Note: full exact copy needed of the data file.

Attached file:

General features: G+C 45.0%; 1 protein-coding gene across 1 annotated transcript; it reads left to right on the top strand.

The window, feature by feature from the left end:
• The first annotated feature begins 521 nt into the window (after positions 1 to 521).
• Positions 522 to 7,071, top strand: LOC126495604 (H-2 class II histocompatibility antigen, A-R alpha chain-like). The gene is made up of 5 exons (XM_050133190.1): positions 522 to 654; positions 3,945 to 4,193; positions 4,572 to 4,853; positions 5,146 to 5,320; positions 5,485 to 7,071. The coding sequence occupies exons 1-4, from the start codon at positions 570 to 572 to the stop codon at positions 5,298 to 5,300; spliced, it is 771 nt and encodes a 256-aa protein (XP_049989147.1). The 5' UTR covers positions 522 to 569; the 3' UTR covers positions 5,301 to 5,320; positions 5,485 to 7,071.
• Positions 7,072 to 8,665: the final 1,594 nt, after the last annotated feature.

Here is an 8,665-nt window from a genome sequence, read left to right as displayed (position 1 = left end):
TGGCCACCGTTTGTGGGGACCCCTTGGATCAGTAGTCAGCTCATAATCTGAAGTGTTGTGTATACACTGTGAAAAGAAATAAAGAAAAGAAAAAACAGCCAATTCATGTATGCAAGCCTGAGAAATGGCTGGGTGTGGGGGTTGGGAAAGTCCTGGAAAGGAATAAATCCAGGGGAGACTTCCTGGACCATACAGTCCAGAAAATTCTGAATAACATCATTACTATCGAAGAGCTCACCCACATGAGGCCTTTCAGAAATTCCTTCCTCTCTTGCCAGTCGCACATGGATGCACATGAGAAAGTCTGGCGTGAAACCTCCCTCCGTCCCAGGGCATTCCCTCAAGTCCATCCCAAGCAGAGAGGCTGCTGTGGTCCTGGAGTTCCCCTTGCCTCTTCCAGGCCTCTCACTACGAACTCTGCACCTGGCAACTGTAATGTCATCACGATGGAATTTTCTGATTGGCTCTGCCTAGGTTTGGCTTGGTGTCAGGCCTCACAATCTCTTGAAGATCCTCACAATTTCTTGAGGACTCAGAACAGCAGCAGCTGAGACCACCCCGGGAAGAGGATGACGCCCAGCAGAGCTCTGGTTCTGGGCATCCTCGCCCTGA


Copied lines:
General features: G+C 45.0%; 1 protein-coding gene across 1 annotated transcript; it reads left to right on the top strand.

The window, feature by feature from the left end:
• The first annotated feature begins 521 nt into the window (after positions 1 to 521).
• Positions 522 to 7,071, top strand: LOC126495604 (H-2 class II histocompatibility antigen, A-R alpha chain-like). The gene is made up of 5 exons (XM_050133190.1): positions 522 to 654; positions 3,945 to 4,193; positions 4,572 to 4,853; positions 5,146 to 5,320; positions 5,485 to 7,071. The coding sequence occupies exons 1-4, from the start codon at positions 570 to 572 to the stop codon at positions 5,298 to 5,300; spliced, it is 771 nt and encodes a 256-aa protein (XP_049989147.1). The 5' UTR covers positions 522 to 569; the 3' UTR covers positions 5,301 to 5,320; positions 5,485 to 7,071.
• Positions 7,072 to 8,665: the final 1,594 nt, after the last annotated feature.

Here is an 8,665-nt window from a genome sequence, read left to right as displayed (position 1 = left end):
TGGCCACCGTTTGTGGGGACCCCTTGGATCAGTAGTCAGCTCATAATCTGAAGTGTTGTGTATACACTGTGAAAAGAAATAAAGAAAAGAAAAAACAGCCAATTCATGTATGCAAGCCTGAGAAATGGCTGGGTGTGGGGGTTGGGAAAGTCCTGGAAAGGAATAAATCCAGGGGAGACTTCCTGGACCATACAGTCCAGAAAATTCTGAATAACATCATTACTATCGAAGAGCTCACCCACATGAGGCCTTTCAGAAATTCCTTCCTCTCTTGCCAGTCGCACATGGATGCACATGAGAAAGTCTGGCGTGAAACCTCCCTCCGTCCCAGGGCATTCCCTCAAGTCCATCCCAAGCAGAGAGGCTGCTGTGGTCCTGGAGTTCCCCTTGCCTCTTCCAGGCCTCTCACTACGAACTCTGCACCTGGCAACTGTAATGTCATCACGATGGAATTTTCTGATTGGCTCTGCCTAGGTTTGGCTTGGTGTCAGGCCTCACAATCTCTTGAAGATCCTCACAATTTCTTGAGGACTCAGAACAGCAGCAGCTGAGACCACCCCGGGAAGAGGATGACGCCCAGCAGAGCTCTGGTTCTGGGCATCCTCGCCCTGA